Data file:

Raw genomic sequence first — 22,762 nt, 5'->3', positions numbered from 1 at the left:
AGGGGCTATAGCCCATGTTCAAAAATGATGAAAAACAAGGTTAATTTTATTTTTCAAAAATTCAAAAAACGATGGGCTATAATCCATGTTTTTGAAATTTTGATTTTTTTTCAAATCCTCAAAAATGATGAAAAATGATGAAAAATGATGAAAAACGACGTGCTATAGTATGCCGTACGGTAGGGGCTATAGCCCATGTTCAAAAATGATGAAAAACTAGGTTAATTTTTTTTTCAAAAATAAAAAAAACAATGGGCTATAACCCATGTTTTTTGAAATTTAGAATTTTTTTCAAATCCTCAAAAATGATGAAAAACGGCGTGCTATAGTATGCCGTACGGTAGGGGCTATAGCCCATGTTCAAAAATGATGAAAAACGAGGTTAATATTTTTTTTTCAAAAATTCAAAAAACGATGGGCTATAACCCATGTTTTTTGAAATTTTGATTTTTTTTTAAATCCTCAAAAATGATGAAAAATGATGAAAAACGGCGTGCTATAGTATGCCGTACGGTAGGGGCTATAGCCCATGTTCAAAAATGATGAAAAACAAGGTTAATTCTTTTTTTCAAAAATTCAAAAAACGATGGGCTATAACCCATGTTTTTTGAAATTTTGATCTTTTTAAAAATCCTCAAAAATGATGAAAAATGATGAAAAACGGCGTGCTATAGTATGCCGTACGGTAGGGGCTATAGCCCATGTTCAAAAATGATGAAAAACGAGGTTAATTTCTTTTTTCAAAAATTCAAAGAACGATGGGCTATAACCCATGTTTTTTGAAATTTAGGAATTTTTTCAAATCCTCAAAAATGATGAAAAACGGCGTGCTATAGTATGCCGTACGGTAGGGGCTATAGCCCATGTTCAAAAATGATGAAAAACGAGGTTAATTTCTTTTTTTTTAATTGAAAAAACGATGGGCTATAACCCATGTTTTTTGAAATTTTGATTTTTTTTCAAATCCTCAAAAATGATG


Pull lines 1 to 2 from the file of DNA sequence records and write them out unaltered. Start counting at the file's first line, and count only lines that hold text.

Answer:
Raw genomic sequence first — 22,762 nt, 5'->3', positions numbered from 1 at the left:
AGGGGCTATAGCCCATGTTCAAAAATGATGAAAAACAAGGTTAATTTTATTTTTCAAAAATTCAAAAAACGATGGGCTATAATCCATGTTTTTGAAATTTTGATTTTTTTTCAAATCCTCAAAAATGATGAAAAATGATGAAAAATGATGAAAAACGACGTGCTATAGTATGCCGTACGGTAGGGGCTATAGCCCATGTTCAAAAATGATGAAAAACTAGGTTAATTTTTTTTTCAAAAATAAAAAAAACAATGGGCTATAACCCATGTTTTTTGAAATTTAGAATTTTTTTCAAATCCTCAAAAATGATGAAAAACGGCGTGCTATAGTATGCCGTACGGTAGGGGCTATAGCCCATGTTCAAAAATGATGAAAAACGAGGTTAATATTTTTTTTTCAAAAATTCAAAAAACGATGGGCTATAACCCATGTTTTTTGAAATTTTGATTTTTTTTTAAATCCTCAAAAATGATGAAAAATGATGAAAAACGGCGTGCTATAGTATGCCGTACGGTAGGGGCTATAGCCCATGTTCAAAAATGATGAAAAACAAGGTTAATTCTTTTTTTCAAAAATTCAAAAAACGATGGGCTATAACCCATGTTTTTTGAAATTTTGATCTTTTTAAAAATCCTCAAAAATGATGAAAAATGATGAAAAACGGCGTGCTATAGTATGCCGTACGGTAGGGGCTATAGCCCATGTTCAAAAATGATGAAAAACGAGGTTAATTTCTTTTTTCAAAAATTCAAAGAACGATGGGCTATAACCCATGTTTTTTGAAATTTAGGAATTTTTTCAAATCCTCAAAAATGATGAAAAACGGCGTGCTATAGTATGCCGTACGGTAGGGGCTATAGCCCATGTTCAAAAATGATGAAAAACGAGGTTAATTTCTTTTTTTTTAATTGAAAAAACGATGGGCTATAACCCATGTTTTTTGAAATTTTGATTTTTTTTCAAATCCTCAAAAATGATG